# Distributed Statistical Model Fitting with ADMM Algorithm

Yixuan Qiu & Rongrong Zhang
2015-12-02

@ STAT 598 Computing for Big Data

### Content

• What is ADMM?
• Distributed Computing with ADMM
• Implementation in Scala/Spark
• Computing on Real Data

## What is ADMM?

### What is ADMM?

• Full name: Alternating Direction Method of Multipliers
• An algorithm for constrained convex optimization problems
• Highlighted features:
• Provides easy-to-apply solutions to many statistical models
• Can be easily incorporated into the distributed computing framework
• A good friend of statistical models

### The Problem

• ADMM is used to solve the following optimization problem:

\begin{aligned} \text{minimize}\quad & f(\theta)+g(z)\\ \text{subject to}\quad & A\theta + Bz = c \end{aligned}

• $$\theta$$ and $$z$$ are vectors to be optimized
• $$A$$, $$B$$ and $$c$$ are known coefficient matrices/vectors
• $$f$$ and $$g$$ are convex functions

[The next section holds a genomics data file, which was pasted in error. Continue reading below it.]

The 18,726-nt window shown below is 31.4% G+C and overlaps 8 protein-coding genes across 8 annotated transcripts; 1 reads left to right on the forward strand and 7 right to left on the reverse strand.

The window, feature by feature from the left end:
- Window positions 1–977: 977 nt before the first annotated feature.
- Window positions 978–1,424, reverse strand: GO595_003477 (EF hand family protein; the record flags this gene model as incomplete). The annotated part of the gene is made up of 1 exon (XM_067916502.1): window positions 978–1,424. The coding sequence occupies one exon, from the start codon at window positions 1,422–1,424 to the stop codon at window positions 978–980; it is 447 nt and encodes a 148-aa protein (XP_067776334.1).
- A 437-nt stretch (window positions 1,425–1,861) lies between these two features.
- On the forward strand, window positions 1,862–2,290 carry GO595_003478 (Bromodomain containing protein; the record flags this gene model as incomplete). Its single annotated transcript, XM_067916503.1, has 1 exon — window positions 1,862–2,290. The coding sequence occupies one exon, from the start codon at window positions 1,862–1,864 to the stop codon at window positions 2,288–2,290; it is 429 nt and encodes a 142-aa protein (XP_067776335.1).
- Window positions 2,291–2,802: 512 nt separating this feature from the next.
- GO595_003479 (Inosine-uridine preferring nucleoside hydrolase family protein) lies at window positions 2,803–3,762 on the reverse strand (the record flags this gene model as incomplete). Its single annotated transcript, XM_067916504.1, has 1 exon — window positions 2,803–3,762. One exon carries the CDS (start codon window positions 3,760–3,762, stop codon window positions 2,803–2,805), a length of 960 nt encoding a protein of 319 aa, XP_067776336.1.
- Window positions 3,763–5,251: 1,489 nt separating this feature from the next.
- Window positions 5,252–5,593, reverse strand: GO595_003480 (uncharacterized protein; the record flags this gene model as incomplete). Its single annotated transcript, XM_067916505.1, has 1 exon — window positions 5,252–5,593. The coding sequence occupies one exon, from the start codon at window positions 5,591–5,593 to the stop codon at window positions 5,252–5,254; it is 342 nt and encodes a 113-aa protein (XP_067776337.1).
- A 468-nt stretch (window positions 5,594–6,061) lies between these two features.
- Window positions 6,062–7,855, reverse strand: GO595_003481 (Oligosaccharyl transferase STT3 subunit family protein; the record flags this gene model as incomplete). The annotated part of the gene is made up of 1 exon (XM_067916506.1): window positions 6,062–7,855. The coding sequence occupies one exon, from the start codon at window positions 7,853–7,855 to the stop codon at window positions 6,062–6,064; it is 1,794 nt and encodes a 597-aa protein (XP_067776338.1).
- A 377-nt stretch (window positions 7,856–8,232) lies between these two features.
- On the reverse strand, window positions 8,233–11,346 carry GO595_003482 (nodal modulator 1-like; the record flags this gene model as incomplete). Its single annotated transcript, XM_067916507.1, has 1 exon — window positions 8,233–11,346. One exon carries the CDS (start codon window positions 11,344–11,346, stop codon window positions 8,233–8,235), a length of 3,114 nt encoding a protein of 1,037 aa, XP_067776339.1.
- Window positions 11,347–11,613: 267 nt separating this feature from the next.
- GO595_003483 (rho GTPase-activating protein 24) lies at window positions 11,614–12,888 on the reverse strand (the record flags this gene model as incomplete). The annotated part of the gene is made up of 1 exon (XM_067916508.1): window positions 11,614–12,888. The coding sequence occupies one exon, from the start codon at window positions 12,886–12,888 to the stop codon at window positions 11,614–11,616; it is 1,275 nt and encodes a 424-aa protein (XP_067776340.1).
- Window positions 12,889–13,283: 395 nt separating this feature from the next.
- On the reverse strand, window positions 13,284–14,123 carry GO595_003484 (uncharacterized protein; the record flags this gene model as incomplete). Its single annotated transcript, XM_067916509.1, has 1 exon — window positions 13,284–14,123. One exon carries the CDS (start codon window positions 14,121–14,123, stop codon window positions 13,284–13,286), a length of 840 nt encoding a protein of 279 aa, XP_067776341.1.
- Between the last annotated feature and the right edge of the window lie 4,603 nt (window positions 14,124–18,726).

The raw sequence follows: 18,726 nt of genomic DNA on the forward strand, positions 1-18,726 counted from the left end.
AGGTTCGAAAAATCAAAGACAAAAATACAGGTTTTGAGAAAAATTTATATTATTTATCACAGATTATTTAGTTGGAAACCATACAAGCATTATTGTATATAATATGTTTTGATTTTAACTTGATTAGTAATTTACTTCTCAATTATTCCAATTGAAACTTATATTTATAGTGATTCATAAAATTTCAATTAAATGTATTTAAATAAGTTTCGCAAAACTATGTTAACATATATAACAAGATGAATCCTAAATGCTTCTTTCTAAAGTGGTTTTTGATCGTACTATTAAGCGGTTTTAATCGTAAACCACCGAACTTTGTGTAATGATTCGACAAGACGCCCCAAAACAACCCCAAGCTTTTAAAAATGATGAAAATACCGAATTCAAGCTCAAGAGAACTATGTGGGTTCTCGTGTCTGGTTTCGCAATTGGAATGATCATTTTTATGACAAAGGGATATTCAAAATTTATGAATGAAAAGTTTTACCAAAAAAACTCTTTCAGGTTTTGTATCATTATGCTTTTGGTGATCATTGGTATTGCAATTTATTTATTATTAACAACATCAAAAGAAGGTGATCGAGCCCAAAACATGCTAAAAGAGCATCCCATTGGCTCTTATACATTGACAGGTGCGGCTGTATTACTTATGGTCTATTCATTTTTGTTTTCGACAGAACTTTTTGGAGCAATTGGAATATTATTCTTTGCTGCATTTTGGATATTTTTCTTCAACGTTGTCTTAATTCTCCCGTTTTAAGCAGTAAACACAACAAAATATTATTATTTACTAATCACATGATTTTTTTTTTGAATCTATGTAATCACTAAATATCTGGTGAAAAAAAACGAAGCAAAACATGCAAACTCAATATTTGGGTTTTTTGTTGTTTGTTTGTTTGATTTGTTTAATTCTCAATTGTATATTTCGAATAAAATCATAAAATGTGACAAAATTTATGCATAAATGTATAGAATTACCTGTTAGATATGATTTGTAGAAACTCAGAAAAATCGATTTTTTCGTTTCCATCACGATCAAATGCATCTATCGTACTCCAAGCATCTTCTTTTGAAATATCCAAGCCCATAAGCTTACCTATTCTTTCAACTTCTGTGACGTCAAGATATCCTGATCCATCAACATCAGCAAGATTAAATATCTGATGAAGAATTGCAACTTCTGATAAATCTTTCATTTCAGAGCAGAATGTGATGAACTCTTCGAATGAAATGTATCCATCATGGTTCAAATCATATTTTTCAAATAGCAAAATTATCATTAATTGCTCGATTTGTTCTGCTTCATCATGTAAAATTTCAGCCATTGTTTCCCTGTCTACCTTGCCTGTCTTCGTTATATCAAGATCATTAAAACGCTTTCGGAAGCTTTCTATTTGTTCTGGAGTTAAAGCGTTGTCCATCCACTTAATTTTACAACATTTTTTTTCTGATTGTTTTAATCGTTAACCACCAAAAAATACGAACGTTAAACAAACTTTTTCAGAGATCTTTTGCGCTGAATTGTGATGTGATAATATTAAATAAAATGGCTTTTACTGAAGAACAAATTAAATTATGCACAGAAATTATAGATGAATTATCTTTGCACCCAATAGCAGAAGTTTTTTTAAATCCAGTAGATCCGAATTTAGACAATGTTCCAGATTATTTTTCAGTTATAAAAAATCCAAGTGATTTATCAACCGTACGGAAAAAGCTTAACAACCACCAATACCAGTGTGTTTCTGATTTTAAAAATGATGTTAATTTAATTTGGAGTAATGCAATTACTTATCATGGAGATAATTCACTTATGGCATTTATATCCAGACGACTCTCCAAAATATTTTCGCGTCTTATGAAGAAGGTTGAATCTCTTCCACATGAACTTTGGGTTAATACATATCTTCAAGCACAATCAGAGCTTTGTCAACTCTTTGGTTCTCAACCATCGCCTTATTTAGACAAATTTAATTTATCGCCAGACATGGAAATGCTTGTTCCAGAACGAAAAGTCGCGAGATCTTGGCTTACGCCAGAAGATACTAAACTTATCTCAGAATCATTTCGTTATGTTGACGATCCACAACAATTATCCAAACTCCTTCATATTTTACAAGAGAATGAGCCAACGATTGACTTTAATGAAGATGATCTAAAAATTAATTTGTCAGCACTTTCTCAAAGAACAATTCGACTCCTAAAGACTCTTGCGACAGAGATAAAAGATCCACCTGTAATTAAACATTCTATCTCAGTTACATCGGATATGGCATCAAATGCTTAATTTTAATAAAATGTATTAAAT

• Looks bizarre? Let's see two familiar examples

### Example — Lasso

\begin{aligned} \min & f(\theta)+g(z)\\ \text{s.t.} & A\theta + Bz = c \end{aligned}

• Solve $$\;\min_{\beta}\frac{1}{2n}\Vert y-X\beta\Vert_2^2+\lambda\Vert\beta\Vert_1$$
• $$f(\beta)=\frac{1}{2n}\Vert y-X\beta\Vert_2^2$$
• $$g(z)=\lambda\Vert z\Vert_1$$
• With constraint $$\;\beta-z=0$$

### Example — Median Regression (Least Absolute Deviations)

\begin{aligned} \min & f(\theta)+g(z)\\ \text{s.t.} & A\theta + Bz = c \end{aligned}

• Solve $$\;\min_{\beta} \Vert y-X\beta \Vert_1$$
• $$f(\beta)=0$$
• $$g(z)=\Vert z\Vert_1$$
• With constraint $$\;X\beta+z=y$$

### How ADMM Works?